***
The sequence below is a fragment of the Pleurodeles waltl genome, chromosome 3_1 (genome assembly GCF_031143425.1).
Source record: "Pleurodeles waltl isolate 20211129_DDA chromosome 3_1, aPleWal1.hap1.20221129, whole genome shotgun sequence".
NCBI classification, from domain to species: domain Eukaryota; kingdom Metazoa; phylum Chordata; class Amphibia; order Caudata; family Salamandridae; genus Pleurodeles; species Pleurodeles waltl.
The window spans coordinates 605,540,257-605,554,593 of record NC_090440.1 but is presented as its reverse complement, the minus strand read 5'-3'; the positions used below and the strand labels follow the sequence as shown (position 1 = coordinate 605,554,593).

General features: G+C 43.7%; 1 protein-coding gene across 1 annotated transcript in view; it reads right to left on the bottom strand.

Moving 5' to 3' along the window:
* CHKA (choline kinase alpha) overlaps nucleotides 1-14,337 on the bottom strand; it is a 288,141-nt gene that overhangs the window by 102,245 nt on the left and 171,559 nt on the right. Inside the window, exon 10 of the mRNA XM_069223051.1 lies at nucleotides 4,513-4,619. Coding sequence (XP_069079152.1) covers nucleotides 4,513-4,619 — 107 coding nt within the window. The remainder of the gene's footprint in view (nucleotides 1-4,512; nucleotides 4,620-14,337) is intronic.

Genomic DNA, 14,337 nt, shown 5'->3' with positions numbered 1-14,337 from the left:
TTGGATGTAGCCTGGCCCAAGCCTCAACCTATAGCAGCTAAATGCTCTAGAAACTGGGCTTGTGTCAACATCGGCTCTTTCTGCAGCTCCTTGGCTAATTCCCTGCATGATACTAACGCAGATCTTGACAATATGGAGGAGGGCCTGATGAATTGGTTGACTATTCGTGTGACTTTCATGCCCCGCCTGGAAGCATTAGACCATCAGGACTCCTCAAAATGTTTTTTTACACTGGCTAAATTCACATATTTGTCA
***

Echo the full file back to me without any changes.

The sequence below is a fragment of the Pleurodeles waltl genome, chromosome 3_1 (genome assembly GCF_031143425.1).
Source record: "Pleurodeles waltl isolate 20211129_DDA chromosome 3_1, aPleWal1.hap1.20221129, whole genome shotgun sequence".
NCBI classification, from domain to species: domain Eukaryota; kingdom Metazoa; phylum Chordata; class Amphibia; order Caudata; family Salamandridae; genus Pleurodeles; species Pleurodeles waltl.
The window spans coordinates 605,540,257-605,554,593 of record NC_090440.1 but is presented as its reverse complement, the minus strand read 5'-3'; the positions used below and the strand labels follow the sequence as shown (position 1 = coordinate 605,554,593).

General features: G+C 43.7%; 1 protein-coding gene across 1 annotated transcript in view; it reads right to left on the bottom strand.

Moving 5' to 3' along the window:
* CHKA (choline kinase alpha) overlaps nucleotides 1-14,337 on the bottom strand; it is a 288,141-nt gene that overhangs the window by 102,245 nt on the left and 171,559 nt on the right. Inside the window, exon 10 of the mRNA XM_069223051.1 lies at nucleotides 4,513-4,619. Coding sequence (XP_069079152.1) covers nucleotides 4,513-4,619 — 107 coding nt within the window. The remainder of the gene's footprint in view (nucleotides 1-4,512; nucleotides 4,620-14,337) is intronic.

Genomic DNA, 14,337 nt, shown 5'->3' with positions numbered 1-14,337 from the left:
TTGGATGTAGCCTGGCCCAAGCCTCAACCTATAGCAGCTAAATGCTCTAGAAACTGGGCTTGTGTCAACATCGGCTCTTTCTGCAGCTCCTTGGCTAATTCCCTGCATGATACTAACGCAGATCTTGACAATATGGAGGAGGGCCTGATGAATTGGTTGACTATTCGTGTGACTTTCATGCCCCGCCTGGAAGCATTAGACCATCAGGACTCCTCAAAATGTTTTTTTACACTGGCTAAATTCACATATTTGTCA